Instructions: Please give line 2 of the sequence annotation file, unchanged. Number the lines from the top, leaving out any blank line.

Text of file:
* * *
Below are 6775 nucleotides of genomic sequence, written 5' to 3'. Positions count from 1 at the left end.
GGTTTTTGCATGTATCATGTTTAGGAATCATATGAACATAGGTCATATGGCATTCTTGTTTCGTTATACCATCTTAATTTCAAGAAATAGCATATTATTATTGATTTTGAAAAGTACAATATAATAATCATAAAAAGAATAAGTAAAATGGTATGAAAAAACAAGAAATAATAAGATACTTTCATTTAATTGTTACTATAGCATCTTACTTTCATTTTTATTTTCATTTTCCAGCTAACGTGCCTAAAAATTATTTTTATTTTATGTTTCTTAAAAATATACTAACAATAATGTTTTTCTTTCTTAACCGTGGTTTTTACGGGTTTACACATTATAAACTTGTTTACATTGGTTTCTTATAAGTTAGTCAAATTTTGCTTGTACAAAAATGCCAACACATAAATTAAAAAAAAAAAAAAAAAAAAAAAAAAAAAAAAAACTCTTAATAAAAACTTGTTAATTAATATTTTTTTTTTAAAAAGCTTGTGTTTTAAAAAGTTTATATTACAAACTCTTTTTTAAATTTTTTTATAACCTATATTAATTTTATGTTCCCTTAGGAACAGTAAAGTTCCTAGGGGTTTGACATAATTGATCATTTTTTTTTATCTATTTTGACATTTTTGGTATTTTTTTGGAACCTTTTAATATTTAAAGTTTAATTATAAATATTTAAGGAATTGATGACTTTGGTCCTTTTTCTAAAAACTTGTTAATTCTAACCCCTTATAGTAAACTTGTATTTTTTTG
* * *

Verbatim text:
GGTTTTTGCATGTATCATGTTTAGGAATCATATGAACATAGGTCATATGGCATTCTTGTTTCGTTATACCATCTTAATTTCAAGAAATAGCATATTATTATTGATTTTGAAAAGTACAATATAATAATCATAAAAAGAATAAGTAAAATGGTATGAAAAAACAAGAAATAATAAGATACTTTCATTTAATTGTTACTATAGCATCTTACTTTCATTTTTATTTTCATTTTCCAGCTAACGTGCCTAAAAATTATTTTTATTTTATGTTTCTTAAAAATATACTAACAATAATGTTTTTCTTTCTTAACCGTGGTTTTTACGGGTTTACACATTATAAACTTGTTTACATTGGTTTCTTATAAGTTAGTCAAATTTTGCTTGTACAAAAATGCCAACACATAAATTAAAAAAAAAAAAAAAAAAAAAAAAAAAAAAAAAACTCTTAATAAAAACTTGTTAATTAATATTTTTTTTTTAAAAAGCTTGTGTTTTAAAAAGTTTATATTACAAACTCTTTTTTAAATTTTTTTATAACCTATATTAATTTTATGTTCCCTTAGGAACAGTAAAGTTCCTAGGGGTTTGACATAATTGATCATTTTTTTTTATCTATTTTGACATTTTTGGTATTTTTTTGGAACCTTTTAATATTTAAAGTTTAATTATAAATATTTAAGGAATTGATGACTTTGGTCCTTTTTCTAAAAACTTGTTAATTCTAACCCCTTATAGTAAACTTGTATTTTTTTG